Deaf people often occupy an uneasy position in society. Since most children with hearing impairments have hearing parents, their family members frequently oppress them by taking over the decision-making processes regarding their well-being (Andrews 27). For ex...
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...4-153. Academic Search Complete. EBSCO. Web. 9 Dec. 2013.
Senghas, Richard and Leila Monaghan. “Signs of Their Times: Deaf Communities and the Culture of Language.” Annual Review of Anthropology. 31.1 (2002): 69-90. Academic Search Complete. EBSCO. Web. 9 Dec. 2013.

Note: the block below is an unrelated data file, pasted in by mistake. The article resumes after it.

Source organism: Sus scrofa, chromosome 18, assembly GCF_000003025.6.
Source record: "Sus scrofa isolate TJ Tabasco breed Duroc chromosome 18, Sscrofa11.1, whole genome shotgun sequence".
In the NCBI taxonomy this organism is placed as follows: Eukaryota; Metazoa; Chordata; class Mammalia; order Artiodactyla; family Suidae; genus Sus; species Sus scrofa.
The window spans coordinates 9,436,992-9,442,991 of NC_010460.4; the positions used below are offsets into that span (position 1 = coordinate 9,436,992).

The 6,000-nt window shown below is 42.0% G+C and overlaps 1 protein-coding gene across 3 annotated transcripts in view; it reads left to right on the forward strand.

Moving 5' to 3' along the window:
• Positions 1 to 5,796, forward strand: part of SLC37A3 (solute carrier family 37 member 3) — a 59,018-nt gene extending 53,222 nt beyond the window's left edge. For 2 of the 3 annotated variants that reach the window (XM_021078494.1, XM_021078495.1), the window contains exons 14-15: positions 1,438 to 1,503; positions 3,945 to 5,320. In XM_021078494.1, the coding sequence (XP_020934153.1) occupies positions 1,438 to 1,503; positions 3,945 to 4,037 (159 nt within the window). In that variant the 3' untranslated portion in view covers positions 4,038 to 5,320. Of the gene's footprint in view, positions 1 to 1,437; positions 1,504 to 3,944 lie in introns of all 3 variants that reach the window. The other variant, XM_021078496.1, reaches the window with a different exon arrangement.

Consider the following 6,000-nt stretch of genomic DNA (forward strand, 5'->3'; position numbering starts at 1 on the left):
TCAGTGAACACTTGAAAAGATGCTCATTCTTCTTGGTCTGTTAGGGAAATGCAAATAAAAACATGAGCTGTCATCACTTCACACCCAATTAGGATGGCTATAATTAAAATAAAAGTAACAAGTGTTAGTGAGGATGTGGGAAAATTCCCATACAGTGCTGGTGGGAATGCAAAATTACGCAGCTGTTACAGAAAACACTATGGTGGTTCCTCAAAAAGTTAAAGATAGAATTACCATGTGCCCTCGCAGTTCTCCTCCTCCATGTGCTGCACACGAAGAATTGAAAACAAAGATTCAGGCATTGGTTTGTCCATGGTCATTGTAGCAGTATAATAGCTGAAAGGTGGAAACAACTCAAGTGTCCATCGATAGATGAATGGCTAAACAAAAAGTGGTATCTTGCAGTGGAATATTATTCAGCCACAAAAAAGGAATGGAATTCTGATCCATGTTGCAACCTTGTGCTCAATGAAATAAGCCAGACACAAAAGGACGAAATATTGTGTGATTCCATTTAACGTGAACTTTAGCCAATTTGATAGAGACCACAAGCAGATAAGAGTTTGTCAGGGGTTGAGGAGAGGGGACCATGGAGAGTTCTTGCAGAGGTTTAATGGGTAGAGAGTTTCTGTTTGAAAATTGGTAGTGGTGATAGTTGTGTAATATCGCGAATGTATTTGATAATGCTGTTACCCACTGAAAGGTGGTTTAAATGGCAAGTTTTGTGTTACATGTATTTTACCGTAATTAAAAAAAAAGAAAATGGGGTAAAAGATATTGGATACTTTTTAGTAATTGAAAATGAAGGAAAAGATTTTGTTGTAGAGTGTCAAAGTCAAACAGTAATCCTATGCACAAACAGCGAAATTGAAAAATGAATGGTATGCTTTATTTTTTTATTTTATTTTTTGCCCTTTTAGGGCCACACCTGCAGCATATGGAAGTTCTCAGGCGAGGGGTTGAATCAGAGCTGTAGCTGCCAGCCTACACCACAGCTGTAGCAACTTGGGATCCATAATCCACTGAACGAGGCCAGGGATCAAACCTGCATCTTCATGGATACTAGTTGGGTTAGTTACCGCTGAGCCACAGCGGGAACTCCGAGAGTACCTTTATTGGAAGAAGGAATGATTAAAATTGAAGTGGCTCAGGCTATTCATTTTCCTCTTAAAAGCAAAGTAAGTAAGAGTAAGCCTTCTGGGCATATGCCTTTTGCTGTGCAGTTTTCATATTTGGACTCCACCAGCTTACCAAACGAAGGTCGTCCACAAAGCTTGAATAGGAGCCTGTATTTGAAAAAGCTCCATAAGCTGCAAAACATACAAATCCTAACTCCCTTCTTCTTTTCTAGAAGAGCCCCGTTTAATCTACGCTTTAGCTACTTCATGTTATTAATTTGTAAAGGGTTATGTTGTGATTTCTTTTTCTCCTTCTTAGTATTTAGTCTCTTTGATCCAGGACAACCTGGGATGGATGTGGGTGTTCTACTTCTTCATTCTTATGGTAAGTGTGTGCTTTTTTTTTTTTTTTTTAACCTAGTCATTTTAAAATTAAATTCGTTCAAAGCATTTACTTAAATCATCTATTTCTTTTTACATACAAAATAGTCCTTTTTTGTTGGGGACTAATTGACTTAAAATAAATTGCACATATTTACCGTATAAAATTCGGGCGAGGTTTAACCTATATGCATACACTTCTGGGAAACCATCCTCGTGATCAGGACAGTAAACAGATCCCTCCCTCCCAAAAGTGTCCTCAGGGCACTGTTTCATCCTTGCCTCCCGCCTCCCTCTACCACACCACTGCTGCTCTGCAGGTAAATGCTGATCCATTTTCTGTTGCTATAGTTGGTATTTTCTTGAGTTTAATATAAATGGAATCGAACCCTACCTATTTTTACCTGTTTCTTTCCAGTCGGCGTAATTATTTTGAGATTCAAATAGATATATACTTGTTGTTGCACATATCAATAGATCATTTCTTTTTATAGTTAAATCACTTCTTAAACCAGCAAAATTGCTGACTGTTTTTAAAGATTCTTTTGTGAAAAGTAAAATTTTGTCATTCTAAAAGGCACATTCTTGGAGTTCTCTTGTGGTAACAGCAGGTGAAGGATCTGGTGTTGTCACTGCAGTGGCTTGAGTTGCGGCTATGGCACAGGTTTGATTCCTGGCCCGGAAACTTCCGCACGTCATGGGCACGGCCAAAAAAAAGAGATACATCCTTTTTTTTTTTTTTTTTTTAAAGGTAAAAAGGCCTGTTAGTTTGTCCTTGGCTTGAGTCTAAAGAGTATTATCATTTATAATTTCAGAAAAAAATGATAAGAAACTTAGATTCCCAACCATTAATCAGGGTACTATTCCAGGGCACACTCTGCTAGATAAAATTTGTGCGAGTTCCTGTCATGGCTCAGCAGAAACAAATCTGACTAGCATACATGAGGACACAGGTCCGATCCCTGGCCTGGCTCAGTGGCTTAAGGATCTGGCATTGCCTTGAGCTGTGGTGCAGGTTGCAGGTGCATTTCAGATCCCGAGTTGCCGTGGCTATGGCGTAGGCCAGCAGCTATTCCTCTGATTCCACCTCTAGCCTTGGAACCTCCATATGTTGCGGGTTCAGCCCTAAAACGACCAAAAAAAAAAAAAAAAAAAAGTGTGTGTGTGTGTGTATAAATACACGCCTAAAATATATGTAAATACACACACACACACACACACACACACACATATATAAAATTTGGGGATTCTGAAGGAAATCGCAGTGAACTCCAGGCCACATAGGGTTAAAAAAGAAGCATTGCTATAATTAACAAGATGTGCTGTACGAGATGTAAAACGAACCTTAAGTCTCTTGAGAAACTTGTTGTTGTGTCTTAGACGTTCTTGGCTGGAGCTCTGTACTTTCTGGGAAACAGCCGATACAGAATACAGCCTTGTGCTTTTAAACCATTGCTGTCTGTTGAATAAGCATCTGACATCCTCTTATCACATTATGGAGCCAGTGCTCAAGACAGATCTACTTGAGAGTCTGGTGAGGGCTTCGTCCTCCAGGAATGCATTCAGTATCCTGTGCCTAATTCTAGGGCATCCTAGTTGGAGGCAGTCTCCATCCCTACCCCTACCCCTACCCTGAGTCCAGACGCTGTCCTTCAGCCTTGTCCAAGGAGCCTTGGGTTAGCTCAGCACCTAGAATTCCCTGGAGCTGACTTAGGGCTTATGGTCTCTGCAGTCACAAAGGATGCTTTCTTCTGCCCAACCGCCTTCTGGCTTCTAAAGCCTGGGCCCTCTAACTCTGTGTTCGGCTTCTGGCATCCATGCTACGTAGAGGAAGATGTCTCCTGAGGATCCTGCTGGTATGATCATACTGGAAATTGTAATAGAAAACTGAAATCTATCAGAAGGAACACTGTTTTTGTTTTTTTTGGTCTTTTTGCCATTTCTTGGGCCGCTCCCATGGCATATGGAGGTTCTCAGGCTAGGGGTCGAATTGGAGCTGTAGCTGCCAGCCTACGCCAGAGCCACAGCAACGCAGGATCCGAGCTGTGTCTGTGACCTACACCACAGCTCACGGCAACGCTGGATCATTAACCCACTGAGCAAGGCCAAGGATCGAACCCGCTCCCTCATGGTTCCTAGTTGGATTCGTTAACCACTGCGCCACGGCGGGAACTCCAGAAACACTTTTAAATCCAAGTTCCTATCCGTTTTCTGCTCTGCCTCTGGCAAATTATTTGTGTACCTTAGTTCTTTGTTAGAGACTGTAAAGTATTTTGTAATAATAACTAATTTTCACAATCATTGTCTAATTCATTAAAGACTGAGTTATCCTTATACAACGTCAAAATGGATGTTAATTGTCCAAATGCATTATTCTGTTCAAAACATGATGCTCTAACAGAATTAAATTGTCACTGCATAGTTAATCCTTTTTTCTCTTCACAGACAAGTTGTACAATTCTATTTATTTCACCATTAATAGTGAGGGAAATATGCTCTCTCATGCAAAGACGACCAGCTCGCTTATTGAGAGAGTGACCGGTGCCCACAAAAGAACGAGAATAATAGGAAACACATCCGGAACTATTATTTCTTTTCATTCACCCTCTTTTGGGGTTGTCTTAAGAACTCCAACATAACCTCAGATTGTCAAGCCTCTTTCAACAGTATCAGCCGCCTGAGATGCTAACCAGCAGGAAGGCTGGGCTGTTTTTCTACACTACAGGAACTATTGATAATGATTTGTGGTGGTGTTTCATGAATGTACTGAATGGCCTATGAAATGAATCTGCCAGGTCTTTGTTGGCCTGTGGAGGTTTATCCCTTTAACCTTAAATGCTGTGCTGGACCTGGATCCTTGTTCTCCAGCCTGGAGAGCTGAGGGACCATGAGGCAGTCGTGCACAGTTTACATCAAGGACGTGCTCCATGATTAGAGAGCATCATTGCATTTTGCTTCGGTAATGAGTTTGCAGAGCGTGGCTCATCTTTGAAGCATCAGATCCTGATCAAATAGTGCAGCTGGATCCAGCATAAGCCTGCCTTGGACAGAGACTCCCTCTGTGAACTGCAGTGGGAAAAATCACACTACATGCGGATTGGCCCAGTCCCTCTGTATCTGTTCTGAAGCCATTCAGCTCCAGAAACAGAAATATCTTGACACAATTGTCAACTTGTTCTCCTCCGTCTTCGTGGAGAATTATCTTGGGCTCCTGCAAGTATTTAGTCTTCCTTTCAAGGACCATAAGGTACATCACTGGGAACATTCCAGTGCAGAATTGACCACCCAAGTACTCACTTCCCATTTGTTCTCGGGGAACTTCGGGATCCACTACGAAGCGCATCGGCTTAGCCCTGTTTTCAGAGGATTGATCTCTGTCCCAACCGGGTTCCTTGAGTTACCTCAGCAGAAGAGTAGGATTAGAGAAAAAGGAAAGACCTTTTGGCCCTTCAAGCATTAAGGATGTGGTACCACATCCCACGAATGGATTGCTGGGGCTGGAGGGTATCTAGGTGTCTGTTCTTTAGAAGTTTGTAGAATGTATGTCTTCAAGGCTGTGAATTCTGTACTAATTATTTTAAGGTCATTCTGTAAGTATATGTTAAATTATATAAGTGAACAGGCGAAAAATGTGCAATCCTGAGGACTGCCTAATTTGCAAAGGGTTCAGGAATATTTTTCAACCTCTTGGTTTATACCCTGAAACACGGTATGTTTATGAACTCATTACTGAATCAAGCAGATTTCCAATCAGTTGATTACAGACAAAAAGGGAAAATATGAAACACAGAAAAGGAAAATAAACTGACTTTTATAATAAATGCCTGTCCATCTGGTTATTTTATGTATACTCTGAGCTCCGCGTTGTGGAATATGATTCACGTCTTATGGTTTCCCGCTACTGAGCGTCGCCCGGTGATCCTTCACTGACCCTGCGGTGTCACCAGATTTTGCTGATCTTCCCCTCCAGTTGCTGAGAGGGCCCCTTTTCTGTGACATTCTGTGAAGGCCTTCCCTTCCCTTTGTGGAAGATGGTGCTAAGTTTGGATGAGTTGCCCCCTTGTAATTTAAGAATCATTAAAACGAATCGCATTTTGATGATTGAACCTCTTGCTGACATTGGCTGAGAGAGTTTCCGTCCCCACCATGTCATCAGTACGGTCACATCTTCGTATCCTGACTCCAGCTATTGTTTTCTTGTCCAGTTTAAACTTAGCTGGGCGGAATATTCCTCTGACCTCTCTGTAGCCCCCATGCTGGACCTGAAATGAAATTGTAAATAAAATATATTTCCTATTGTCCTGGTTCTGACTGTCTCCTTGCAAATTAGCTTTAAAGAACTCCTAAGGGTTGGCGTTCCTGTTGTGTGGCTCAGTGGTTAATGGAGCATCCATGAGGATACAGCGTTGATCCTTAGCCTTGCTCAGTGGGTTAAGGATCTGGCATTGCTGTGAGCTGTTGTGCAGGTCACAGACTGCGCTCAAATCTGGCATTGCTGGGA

Singleton, Jenny and Matthew Tittle. “Deaf Parents and Their Hearing Children.” Journal of Deaf Studies and Deaf Education. 5.3 (2000): 221-234. PsycINFO. EBSCO. Web. 9 Dec. 2013.
Skelton, Tracey and Gill Valentine. “‘It Feels like Being Is Normal’: An Exploration into the Complexities of Defining D/deafness and Young D/deaf People’s Identities.” Canadian Geographer. 47.4 (2003): 451-465. Academic Search Complete. EBSCO. Web. 9 Dec. 2013.
Tucker, Bonnie. “Deaf Culture, Cochlear Implants, and Elective Disability.” Hastings Center Report. 28.4 (1998): 1-12. Academic Search Complete. EBSCO. Web. 9 Dec. 2013.
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